Not all cookies are harmful. First-party cookies created by the actual website(s) you visit are ordinarily good. As long as the websites you visit are legitimate and reputable, their cookies probably are too.
Third-party cookies, on the other hand, can lead to some problems. These cookies are generated by parties other than the sites you visit. These are more than not ad providers or data-hoarding analytics companies who attach cookies to the ads they place on websites. Third-party cookies can track your internet movements across sites, and the data they collect can be used to create profiles on individual users.
The worst cookies are zombie cookies. Zombie cookies are third-party cookies permanently installed on user devices (sometimes without consent). They are created from data associated with Adobe Flash storage and are extremely tough to get rid of. They may even come back and reinstall themselves after being removed or deleted.
Zombie cookies are used to ban users from websites, but they can also track web history or analytics like other cookies.
Cookie Privacy and Security Problems
The data in cookies doesn't change as it's transferred back and forth between your computer and the web server, so there's no danger of it affecting how your computer runs. But viruses and malware can be disguised as cookies as a way to infiltrate your system.
Cookies are more of a hazard concerning internet users' right to privacy. The amount of tracking and history data stockpiled by cookies is enormous. Once a company has your browsing data, there is little anyone can do to get it back or stop them from using it however they see fit.
How to Prevent and Delete Cookies
You can delete the cookies stored in your web browser by visiting your setting and clearing your cookies. Many browsers offer settings that allow you to limit the cookies your system collects or set up automatic deletion after a designated period of time. Firefox, for example, now offers a Total Cookie Protection feature. Make sure it's enabled!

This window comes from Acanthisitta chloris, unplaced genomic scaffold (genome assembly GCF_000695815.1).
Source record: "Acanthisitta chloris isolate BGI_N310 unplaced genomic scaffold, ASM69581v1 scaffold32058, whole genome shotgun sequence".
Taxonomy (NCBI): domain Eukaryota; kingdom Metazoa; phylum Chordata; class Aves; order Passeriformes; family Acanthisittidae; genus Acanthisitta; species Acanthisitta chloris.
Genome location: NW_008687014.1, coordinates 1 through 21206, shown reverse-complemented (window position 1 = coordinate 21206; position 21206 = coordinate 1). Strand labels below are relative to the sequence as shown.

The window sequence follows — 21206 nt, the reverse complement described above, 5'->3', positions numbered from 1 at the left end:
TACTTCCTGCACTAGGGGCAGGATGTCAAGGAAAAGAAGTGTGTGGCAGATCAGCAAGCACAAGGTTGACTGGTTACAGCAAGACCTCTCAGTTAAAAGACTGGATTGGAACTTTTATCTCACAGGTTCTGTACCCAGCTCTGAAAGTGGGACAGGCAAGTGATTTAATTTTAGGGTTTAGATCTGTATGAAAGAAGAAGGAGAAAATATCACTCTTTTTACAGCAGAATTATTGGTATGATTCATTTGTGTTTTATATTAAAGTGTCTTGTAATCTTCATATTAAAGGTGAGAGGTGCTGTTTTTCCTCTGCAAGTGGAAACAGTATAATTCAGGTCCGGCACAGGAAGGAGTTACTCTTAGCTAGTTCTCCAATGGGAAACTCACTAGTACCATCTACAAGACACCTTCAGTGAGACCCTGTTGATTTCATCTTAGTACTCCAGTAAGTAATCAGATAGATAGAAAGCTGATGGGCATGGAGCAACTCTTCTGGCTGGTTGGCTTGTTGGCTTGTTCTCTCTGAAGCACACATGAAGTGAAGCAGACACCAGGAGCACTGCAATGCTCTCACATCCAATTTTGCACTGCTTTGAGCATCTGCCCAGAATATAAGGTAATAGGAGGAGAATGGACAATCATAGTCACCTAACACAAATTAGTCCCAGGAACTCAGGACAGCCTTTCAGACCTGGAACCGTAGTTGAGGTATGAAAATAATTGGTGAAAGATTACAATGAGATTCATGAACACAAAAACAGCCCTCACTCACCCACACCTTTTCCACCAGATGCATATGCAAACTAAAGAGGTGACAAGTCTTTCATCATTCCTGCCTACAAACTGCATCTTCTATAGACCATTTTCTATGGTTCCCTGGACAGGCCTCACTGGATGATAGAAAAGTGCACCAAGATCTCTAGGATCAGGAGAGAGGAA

Plenty of third-party add-ons are available to block all unnecessary cookies. Be sure only to install a highly rated or highly recommended one and do a little research to ensure the plugin is from a reputable source.
Many websites also ask you which cookies you want to enable before enticing. Most people will just quickly and clumsily click "accept all," but it's crucial to take the time and click the options you're most comfortable with.
Are Web Cookies Bad?
Not all cookies are poisonous, and some are an excellent thing. What's important is that you're aware of what cookies websites are storing on your computer and that you are deleting them from time to time. Ad agencies and data farmers will do whatever they can and try every sleazy play in the book to get their dirty mitts on your data. Don't let them! You should follow good online practices to not compromise your data.
The bad guys win when regular, everyday users become complacent. Stay vigilant and keep an eye on your cookies, so you're not one day left with nothing but crumbs.